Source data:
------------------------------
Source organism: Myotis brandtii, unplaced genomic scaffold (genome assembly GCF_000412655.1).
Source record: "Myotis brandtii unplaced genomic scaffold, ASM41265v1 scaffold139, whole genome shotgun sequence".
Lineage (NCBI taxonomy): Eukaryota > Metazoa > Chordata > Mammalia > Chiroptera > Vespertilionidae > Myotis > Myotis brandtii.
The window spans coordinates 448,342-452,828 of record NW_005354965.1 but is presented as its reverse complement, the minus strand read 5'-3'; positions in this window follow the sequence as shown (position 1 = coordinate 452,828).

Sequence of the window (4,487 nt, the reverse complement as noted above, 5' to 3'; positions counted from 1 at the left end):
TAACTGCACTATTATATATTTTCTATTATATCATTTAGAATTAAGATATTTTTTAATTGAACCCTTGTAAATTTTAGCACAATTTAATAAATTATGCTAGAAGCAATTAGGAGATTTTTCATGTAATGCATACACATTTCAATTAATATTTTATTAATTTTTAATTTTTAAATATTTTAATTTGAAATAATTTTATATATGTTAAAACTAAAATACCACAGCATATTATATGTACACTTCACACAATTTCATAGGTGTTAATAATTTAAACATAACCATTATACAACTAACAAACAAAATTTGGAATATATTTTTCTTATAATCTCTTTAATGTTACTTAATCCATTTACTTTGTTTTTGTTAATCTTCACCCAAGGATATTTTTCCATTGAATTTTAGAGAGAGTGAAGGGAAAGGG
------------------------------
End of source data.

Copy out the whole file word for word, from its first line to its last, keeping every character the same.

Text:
Source organism: Myotis brandtii, unplaced genomic scaffold (genome assembly GCF_000412655.1).
Source record: "Myotis brandtii unplaced genomic scaffold, ASM41265v1 scaffold139, whole genome shotgun sequence".
Lineage (NCBI taxonomy): Eukaryota > Metazoa > Chordata > Mammalia > Chiroptera > Vespertilionidae > Myotis > Myotis brandtii.
The window spans coordinates 448,342-452,828 of record NW_005354965.1 but is presented as its reverse complement, the minus strand read 5'-3'; positions in this window follow the sequence as shown (position 1 = coordinate 452,828).

Sequence of the window (4,487 nt, the reverse complement as noted above, 5' to 3'; positions counted from 1 at the left end):
TAACTGCACTATTATATATTTTCTATTATATCATTTAGAATTAAGATATTTTTTAATTGAACCCTTGTAAATTTTAGCACAATTTAATAAATTATGCTAGAAGCAATTAGGAGATTTTTCATGTAATGCATACACATTTCAATTAATATTTTATTAATTTTTAATTTTTAAATATTTTAATTTGAAATAATTTTATATATGTTAAAACTAAAATACCACAGCATATTATATGTACACTTCACACAATTTCATAGGTGTTAATAATTTAAACATAACCATTATACAACTAACAAACAAAATTTGGAATATATTTTTCTTATAATCTCTTTAATGTTACTTAATCCATTTACTTTGTTTTTGTTAATCTTCACCCAAGGATATTTTTCCATTGAATTTTAGAGAGAGTGAAGGGAAAGGG